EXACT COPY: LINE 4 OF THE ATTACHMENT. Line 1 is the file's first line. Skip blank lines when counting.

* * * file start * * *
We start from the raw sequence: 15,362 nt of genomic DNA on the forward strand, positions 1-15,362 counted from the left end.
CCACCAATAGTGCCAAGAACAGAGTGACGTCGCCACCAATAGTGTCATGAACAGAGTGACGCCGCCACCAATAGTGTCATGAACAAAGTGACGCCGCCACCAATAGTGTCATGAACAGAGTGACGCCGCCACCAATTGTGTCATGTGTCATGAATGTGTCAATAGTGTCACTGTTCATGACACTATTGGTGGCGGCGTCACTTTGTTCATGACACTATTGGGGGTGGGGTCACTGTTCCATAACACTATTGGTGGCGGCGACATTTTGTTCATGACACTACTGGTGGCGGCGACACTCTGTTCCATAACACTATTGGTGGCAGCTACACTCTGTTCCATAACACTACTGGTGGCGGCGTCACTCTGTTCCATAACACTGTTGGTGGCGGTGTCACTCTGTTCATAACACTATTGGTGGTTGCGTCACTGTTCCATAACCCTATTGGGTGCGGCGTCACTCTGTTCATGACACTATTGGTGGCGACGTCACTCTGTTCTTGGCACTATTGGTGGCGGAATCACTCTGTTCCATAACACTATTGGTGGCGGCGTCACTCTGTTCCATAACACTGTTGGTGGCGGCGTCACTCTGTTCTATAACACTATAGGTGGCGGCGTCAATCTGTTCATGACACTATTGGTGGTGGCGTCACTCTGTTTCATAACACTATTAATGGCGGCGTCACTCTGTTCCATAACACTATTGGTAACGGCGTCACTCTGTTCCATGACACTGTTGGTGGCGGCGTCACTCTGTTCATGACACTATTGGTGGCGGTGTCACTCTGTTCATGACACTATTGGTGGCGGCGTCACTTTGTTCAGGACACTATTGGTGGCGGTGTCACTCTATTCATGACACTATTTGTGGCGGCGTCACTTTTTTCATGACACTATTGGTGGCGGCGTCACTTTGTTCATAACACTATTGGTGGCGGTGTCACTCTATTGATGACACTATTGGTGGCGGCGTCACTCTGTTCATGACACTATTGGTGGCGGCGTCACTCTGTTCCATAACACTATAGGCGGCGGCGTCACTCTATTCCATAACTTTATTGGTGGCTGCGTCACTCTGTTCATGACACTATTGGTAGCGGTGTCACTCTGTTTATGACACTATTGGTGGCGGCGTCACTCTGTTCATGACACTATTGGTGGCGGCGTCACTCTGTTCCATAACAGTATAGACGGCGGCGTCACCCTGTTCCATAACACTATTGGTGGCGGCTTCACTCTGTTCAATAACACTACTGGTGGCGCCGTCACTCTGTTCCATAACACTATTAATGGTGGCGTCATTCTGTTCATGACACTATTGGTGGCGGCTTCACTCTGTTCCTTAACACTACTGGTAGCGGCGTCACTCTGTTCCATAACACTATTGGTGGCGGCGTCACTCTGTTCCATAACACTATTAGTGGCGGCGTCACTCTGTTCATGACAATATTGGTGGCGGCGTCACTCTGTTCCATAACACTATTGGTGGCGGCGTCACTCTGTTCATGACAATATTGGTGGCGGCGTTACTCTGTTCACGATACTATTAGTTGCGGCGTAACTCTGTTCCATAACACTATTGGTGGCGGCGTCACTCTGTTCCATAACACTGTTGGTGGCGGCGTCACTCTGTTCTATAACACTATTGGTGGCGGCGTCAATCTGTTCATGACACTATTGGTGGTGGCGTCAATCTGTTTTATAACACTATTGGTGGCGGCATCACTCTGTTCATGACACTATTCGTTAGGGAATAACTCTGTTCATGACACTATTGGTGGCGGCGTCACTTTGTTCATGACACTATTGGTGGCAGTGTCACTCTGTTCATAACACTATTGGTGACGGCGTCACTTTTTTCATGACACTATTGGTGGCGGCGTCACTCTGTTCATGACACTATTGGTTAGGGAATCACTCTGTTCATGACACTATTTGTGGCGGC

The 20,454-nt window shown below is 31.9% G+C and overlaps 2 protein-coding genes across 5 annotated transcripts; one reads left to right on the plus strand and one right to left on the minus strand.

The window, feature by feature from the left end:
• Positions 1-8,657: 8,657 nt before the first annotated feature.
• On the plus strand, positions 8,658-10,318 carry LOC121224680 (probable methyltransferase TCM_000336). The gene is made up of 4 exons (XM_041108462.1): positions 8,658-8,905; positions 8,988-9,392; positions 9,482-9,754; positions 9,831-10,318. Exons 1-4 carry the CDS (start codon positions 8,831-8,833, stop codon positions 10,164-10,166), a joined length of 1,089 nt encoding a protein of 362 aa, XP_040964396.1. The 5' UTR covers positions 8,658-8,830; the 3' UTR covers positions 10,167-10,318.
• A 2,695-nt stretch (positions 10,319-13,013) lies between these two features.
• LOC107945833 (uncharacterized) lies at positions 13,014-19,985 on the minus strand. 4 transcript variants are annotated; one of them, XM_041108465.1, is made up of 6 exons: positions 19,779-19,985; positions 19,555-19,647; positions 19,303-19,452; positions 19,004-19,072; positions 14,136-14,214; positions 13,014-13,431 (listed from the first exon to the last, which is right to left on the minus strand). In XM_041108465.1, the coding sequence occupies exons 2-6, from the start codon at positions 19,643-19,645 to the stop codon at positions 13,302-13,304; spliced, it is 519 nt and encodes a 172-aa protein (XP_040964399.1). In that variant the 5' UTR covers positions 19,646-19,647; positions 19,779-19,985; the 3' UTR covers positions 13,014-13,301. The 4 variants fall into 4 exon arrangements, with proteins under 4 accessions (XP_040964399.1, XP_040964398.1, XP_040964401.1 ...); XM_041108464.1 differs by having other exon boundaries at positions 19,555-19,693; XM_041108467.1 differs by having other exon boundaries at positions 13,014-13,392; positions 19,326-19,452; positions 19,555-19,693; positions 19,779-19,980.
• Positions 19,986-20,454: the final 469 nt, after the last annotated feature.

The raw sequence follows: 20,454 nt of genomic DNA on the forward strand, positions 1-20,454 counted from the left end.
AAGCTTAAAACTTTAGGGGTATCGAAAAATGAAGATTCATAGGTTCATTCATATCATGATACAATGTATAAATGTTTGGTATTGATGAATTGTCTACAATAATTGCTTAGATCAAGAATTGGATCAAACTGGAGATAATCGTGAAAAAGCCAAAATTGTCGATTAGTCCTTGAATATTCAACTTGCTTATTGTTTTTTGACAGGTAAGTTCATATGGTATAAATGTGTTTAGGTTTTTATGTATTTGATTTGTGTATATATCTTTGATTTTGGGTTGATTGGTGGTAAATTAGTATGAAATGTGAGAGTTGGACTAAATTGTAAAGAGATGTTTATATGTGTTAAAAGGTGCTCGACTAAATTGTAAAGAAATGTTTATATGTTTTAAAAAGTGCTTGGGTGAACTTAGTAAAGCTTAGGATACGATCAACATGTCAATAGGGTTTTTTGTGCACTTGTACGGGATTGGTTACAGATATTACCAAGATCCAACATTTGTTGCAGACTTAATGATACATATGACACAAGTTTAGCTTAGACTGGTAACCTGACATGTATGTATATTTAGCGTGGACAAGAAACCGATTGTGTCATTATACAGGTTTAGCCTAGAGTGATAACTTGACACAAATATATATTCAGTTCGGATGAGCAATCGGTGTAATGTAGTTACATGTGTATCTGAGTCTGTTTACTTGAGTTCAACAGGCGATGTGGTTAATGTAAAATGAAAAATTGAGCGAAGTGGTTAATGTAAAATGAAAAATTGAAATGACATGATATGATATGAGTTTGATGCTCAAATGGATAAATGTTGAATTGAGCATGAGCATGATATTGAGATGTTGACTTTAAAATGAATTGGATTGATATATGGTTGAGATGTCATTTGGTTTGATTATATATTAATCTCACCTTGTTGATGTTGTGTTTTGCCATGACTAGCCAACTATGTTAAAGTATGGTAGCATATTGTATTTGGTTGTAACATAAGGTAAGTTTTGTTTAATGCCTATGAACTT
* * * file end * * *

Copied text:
The window, feature by feature from the left end: